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New York Times / Life - Entertain

Why Can’t a Modern Woman Pay (at Least) Half?

A reader’s boyfriend insists on footing the bill, but she wants to treat sometimes.

Christoph Niemann

My wonderful boyfriend (of one year) won’t let me pay for anything! We’re in our mid-20s. He refuses to split checks and never lets me treat him. He makes more money than I do, but I can afford to pay half. It feels old-fashioned and weirdly paternalistic that he’s so insistent about paying. But what bothers me most is that I feel indebted. When I bring it up, he laughs and tells me “not to take it that way.” I don’t push these conversations very hard, but I’m getting annoyed. What do I do?


Push harder! And I write this knowing — in fact, battle scarred by my knowledge — that few subjects elicit angrier responses from some readers than suggesting that women can also pay for dates. (“I would never go out with him again,” they write. “Cheapskate!”) But readers, Girlfriend wants to pay. And Boyfriend’s generosity, which denies reciprocation, sounds like control to me.

The solution here is not finding a gesture that Boyfriend can tolerate. It is getting him to acknowledge that Girlfriend deserves an equal say in setting the terms of their partnership. Tell him: “I get that paying means a lot to you. It means a lot to me, too: independence and equal footing. So, please don’t laugh it off. I want to pay my share — except on my birthday or when we dine out with your parents, in which case, knock yourself out. But I expect to pay full freight on your birthday, too. Agreed?”

When he hears the structural importance of your plea, it will be telling to hear how he responds. Frankly, if you were writing about a member of the greatest generation or a baby boomer, I would be more forgiving about how your request may conflict with the message of his upbringing. But a millennial should be able to recognize the importance of his partner’s autonomy. (Finally, to all the couples who have found other arrangements that work for them: Good for you!)

Seated in the iPad Section

My roommate and I headed to our favorite neighborhood bistro. The only table available was next to a couple with two preschool children. No problem! But the younger boy was playing with an iPad at full volume. (No headphones in sight.) I asked the maître d’ to make sure they had headphones before we took the table. He said he didn’t feel comfortable asking them, but I was welcome to. I didn’t feel it was my responsibility, so we left. Did I overreact?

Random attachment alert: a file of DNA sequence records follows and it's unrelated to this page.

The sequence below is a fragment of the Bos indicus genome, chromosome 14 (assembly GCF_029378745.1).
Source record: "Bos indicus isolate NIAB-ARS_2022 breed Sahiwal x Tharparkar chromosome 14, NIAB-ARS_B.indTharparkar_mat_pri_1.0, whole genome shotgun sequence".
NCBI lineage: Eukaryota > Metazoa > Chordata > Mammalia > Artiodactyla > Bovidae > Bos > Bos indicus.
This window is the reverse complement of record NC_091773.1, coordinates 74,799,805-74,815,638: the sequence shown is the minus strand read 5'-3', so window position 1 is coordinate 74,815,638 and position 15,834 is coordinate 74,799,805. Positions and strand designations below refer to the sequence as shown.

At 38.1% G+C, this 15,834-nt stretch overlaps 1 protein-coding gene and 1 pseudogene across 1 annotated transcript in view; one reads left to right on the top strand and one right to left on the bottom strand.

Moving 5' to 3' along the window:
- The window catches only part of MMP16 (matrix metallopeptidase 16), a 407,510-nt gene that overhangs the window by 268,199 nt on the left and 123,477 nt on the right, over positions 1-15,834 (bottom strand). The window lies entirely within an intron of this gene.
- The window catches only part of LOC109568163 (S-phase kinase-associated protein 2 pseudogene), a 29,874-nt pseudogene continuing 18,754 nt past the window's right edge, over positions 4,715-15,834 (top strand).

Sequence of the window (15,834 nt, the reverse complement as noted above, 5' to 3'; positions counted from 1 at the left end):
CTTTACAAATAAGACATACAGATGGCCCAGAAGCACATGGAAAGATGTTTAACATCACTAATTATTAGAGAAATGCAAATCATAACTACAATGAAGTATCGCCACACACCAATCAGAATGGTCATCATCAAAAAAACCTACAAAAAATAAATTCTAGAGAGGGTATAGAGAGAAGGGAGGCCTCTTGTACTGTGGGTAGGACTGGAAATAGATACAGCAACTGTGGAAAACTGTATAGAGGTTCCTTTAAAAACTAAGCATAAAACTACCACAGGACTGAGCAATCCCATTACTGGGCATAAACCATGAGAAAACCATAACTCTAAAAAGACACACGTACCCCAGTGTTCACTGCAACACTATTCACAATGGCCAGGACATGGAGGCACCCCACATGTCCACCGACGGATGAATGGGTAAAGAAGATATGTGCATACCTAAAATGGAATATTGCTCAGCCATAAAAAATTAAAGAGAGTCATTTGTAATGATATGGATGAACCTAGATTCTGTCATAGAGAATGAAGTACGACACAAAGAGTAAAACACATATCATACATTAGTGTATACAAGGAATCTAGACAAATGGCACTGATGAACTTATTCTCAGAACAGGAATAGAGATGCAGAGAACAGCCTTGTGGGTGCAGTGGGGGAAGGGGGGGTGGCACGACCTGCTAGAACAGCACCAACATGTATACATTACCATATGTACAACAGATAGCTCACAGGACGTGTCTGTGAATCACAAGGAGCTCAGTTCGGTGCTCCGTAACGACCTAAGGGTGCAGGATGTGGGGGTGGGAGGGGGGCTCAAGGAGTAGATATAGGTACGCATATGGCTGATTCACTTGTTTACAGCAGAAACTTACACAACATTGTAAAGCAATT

I’m seeing a new show for NBC: “Law & Order: Restaurant Victims Unit.” The maître d’ was derelict here. As between an employee of the restaurant and a stranger fresh off the street, the employee was much better situated to speak with the parents about a blaring iPad. And bonus: It’s his job! The parents may have produced headphones, and you could have sat down — though why the child wasn’t wearing them to begin with is a mystery for another day.

Sadly, the reticence of restaurateurs to encourage reasonable behavior in patrons (notably, no screaming into cellphones for 10 straight minutes) is growing common. This dumps problems into our laps. Personally, I have had only mixed results with my (apparently not as winning as I thought) smile and “Could you speak more softly, please?” Which leaves your question: What to do? I’d say, tell the owner about your experience and find a new bistro that at least tries to solve sticky problems for you.

Noisy Four-Legged Neighbor

I live next door to a nice guy who is a great dog owner. He plays with the dog in his free time. He takes the dog on long walks in the morning and evening, and he rushes home once during the workday to walk him. Trouble is, the dog barks nonstop when he is not around. It’s annoying, for sure. But I also think as a responsible dog owner, he would want to know. May I tell him?


Permission granted. Start with: “You take such great care of your dog.” Then build to: “But he barks nonstop when you’re not at home. My friend” — we’re friends, right, Alana? — “told me that this may be a sign of discomfort or anxiety. Maybe a trainer can help?” If your neighbor loves his pooch, he’ll be glad to hear from you. If he already knows, your cocktail of carrot and stick may push him to action.

That’s a Hard ‘No’

How would you feel about my speaking with the receptionist at my dentist’s office? She would be so pretty if she lost 15 pounds. (I’ve lost 25 pounds at Weight Watchers — only 10 to go!)


You probably mean well, but who do you think you are? And what, exactly, do you know about the woman at your dentist’s office or her life? We are not the arbiters of what’s “pretty” for anyone other than ourselves. It also sounds as if you may know the sting of judgment at being overweight. Why inflict that on someone else?